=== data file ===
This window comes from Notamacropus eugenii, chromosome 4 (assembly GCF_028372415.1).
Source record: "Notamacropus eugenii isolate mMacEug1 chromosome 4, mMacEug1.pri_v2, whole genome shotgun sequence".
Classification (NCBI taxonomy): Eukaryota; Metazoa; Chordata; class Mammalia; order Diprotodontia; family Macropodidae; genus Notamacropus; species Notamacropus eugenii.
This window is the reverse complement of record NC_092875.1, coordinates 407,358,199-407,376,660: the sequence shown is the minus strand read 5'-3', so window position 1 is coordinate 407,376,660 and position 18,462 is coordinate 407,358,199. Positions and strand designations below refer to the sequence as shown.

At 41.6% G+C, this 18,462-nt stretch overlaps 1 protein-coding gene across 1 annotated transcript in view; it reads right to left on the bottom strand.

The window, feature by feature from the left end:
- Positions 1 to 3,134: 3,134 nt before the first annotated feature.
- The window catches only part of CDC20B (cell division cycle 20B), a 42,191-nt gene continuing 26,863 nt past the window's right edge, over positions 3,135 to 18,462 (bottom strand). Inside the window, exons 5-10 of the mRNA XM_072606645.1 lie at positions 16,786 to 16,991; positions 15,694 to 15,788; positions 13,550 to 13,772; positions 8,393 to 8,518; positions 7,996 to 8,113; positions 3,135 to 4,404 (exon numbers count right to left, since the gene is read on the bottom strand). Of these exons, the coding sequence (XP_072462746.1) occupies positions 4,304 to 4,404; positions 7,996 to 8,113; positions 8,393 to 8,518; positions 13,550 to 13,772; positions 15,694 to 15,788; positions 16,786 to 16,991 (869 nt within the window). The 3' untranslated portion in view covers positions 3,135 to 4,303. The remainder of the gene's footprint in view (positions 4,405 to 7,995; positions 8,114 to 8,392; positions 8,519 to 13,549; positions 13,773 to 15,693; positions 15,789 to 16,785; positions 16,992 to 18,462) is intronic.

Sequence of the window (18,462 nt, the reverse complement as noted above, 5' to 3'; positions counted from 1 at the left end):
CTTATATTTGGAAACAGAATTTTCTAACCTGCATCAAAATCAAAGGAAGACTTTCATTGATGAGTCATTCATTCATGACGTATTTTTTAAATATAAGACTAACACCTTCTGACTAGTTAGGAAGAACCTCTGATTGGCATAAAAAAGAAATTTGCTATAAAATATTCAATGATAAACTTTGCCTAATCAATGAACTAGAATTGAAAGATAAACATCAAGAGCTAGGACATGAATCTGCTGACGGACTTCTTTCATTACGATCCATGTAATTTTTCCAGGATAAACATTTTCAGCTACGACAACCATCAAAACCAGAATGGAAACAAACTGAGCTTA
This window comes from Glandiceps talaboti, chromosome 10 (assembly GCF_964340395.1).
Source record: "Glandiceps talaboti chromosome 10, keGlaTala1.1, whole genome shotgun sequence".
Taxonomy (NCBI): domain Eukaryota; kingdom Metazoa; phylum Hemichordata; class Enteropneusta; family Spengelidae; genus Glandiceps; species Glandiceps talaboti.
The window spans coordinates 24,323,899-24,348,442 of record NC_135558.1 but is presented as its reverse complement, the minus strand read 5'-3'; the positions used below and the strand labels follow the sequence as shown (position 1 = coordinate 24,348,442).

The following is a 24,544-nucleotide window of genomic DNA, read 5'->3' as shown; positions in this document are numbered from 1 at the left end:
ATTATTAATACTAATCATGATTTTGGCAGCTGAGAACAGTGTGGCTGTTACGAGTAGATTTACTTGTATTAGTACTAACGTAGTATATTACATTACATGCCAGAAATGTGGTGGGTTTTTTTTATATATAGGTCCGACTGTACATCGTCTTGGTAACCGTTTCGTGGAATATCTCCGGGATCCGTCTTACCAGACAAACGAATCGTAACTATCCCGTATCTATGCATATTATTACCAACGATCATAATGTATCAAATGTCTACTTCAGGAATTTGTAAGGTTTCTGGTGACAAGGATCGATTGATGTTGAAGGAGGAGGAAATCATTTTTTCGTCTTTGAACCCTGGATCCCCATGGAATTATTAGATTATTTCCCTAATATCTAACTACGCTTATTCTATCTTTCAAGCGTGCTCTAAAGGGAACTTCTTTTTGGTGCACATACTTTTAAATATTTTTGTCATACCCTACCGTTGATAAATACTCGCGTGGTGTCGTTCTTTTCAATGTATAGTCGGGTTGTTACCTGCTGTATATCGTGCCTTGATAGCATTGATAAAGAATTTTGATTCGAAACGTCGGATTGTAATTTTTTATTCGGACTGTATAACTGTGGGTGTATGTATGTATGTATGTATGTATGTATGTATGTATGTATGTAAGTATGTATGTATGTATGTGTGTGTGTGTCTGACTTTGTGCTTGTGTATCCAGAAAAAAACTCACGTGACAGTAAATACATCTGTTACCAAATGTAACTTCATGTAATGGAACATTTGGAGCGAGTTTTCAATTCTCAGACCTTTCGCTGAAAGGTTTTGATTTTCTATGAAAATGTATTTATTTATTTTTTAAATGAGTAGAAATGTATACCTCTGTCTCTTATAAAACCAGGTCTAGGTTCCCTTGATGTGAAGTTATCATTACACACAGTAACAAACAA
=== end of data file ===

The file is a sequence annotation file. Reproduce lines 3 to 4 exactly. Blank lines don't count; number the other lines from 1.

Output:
Classification (NCBI taxonomy): Eukaryota; Metazoa; Chordata; class Mammalia; order Diprotodontia; family Macropodidae; genus Notamacropus; species Notamacropus eugenii.
This window is the reverse complement of record NC_092875.1, coordinates 407,358,199-407,376,660: the sequence shown is the minus strand read 5'-3', so window position 1 is coordinate 407,376,660 and position 18,462 is coordinate 407,358,199. Positions and strand designations below refer to the sequence as shown.